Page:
Team India can come away from their South African tour secure in the solace that one-eleventh of their composition had the guts and gumption to compensate for the failures of the other 10 parts.
Yusuf Pathan's dynamism with the bat was underscored by his unwavering ambition to win the fifth and final one-dayer against South Africa. He of course fell short in that monumental objective, but he was the only one among his fellows to take the fight to the Proteas and give the mighty opposition a real run for their money.
He came in when India were tottering at 60/5 and at that hopeless stage no one gave India a hope in hell of coming back into the match. The carnage continued even as Yusuf kept up his end with Raina perishing when the score was 74/6, Bajji bowing out at 98/7, and young Piyush Chawla joining them back in the hut at 118/8. But along with Zaheer Khan, Yusuf just needed a few overs to turn the match around.
In the 21st over, he got the off-spinner Robin Peterson away for a four and a six after which 157 runs were required from 25 overs. Then in the 25th over, Zaheer and he teamed up to take a four and six of Faf du Plessis' bowling, reducing the equation to 136 from 21 overs. But Pathan's bigger overs were yet to come. Both the 29th over (from Morne Morkel) and the 34th over (from Johan Botha) went for 16 runs a piece.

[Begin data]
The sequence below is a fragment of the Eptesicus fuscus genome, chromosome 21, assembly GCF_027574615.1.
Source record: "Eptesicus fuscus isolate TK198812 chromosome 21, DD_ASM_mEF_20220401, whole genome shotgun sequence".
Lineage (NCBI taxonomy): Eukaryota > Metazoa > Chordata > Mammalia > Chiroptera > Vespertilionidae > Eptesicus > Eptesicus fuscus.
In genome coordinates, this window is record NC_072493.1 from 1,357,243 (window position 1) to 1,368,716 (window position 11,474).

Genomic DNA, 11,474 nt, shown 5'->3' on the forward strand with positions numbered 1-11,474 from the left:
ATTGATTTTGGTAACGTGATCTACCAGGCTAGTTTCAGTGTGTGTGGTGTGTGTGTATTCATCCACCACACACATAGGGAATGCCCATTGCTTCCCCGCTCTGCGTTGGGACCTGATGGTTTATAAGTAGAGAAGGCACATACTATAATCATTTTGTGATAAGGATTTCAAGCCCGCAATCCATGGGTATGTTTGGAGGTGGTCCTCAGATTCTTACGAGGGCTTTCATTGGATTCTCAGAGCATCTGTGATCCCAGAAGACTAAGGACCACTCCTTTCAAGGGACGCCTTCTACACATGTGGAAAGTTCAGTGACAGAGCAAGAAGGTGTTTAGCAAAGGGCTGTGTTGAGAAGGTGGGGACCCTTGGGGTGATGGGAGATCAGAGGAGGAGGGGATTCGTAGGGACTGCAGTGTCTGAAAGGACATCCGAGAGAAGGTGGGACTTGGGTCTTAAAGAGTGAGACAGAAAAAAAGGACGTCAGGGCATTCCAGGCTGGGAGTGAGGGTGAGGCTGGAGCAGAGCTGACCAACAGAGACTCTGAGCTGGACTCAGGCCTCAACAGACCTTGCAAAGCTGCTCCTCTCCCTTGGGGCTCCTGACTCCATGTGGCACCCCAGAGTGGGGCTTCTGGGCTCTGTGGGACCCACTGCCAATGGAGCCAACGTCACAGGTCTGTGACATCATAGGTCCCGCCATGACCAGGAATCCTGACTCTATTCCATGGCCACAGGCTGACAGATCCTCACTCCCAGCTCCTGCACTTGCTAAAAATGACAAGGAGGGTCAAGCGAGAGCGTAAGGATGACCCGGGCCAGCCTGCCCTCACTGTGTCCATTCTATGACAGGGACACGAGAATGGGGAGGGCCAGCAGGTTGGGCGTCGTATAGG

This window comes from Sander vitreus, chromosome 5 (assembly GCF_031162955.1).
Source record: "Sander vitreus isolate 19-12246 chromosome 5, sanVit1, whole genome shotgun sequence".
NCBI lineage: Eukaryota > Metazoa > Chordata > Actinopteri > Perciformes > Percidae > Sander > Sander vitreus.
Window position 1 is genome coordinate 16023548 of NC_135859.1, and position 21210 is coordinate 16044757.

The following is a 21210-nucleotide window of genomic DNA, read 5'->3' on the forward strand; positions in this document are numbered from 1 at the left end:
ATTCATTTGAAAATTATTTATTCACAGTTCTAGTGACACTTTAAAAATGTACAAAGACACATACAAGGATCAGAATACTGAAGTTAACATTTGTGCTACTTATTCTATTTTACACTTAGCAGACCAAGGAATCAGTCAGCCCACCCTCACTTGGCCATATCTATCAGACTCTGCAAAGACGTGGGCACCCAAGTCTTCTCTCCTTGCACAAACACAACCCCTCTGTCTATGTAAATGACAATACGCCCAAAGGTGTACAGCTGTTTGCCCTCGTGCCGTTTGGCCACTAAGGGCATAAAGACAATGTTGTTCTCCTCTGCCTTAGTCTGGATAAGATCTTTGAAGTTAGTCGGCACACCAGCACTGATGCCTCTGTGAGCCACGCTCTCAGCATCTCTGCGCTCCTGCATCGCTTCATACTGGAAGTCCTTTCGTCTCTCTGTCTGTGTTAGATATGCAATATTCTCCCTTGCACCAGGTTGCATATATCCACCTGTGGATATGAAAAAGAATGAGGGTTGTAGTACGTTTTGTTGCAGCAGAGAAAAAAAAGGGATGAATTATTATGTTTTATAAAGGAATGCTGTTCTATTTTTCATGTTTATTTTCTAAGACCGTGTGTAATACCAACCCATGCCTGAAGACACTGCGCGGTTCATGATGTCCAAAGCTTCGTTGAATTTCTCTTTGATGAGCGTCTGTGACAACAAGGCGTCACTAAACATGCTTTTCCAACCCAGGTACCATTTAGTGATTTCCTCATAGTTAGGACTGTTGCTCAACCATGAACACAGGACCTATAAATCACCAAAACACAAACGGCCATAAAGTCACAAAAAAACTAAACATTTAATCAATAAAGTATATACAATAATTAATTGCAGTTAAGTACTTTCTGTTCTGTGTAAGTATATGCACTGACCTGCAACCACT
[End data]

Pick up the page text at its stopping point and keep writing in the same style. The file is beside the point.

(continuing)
Pathan's blitz culminated in the 35th over when he hammered Lonwabo Tsotsobe for 2 fours and 2 sixes, taking a total of 21 off him, to bring up his century off just 68 balls and bring down the victory equation to 50 runs required from 66 balls. In the next over, he was out when he skied a straighter one from Morkel into the hands of du Plessis at mid off.
Yusuf Pathan had brought India within striking distance of victory, but unfortunately Zaheer and Munaf Patel didn't have the wherewithal to take the side home, falling short by just 33 runs. Coming so close to a win was no small feat when you consider India at one stage required 156 runs from 24 overs with just 2 wickets in hand. It was only the grace, power and majesty of Pathan that could have narrowed the margin so much...